Algae in Water

Algae in Water

Algae are found in natural waters in an impressive array of shapes, sizes, biochemical characteristics, and ecological roles.

They constitute a group of life forms that may be unicellular or multicellular, mobile or immobile, of which practically all have photosynthetic pigments.

Since algae occur naturally in surface waters, they fall into the category of secondary pollutants. They can be beneficial to waters because they add oxygen, remove carbon dioxide, are significant in the self-purification processes and serve as food for certain aquatic fauna.

Algae require inorganic material such as phosphate, ammonia, nitrate and carbon dioxide which are then photosynthetically transformed into cellular organic materials and oxygen, the algae should be considered as producers, rather than destroyers of organic matter.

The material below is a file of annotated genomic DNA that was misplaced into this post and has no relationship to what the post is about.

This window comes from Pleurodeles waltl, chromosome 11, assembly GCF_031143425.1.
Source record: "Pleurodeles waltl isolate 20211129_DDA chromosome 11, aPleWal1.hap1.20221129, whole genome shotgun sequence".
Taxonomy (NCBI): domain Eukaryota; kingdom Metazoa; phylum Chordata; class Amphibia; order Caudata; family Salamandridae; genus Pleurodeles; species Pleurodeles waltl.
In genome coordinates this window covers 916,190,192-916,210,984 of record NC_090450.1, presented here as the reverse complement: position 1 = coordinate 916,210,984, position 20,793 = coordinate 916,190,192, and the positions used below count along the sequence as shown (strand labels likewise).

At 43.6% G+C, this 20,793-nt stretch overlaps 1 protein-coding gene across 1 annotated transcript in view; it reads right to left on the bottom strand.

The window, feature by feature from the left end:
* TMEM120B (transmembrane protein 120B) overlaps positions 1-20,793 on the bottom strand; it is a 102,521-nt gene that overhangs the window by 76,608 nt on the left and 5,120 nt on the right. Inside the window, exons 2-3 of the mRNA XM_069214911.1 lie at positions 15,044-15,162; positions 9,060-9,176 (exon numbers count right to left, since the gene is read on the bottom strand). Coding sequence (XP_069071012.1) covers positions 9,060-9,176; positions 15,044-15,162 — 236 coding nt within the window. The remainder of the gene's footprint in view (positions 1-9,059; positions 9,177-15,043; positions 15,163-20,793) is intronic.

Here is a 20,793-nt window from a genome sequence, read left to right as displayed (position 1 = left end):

Algea classification is based upon the chemical composition of food storage substances, the cell wall and upon the quality of the pigments present.

The algae and the plant-like protists constitute the major segment of the aquatic pastures in lakes. The level in which radiant energy is fixed in protoplasm and then transferred to non-autotrophic organisms ranging from zooplankton to fish.

Next Topics about Algae…
Algae Growth Factors
Blue-green Algae
Green Algae
Yellow-Golden-brown Algae and Diatoms
Brown Algae
Red Algae
Significance of Algae

Next Topics…
Liverworts and Mosses
Vascular Plants

Go Back to:
Physical Water Quality
Chemical Water Quality
Biological Water Quality
Water Basics 101

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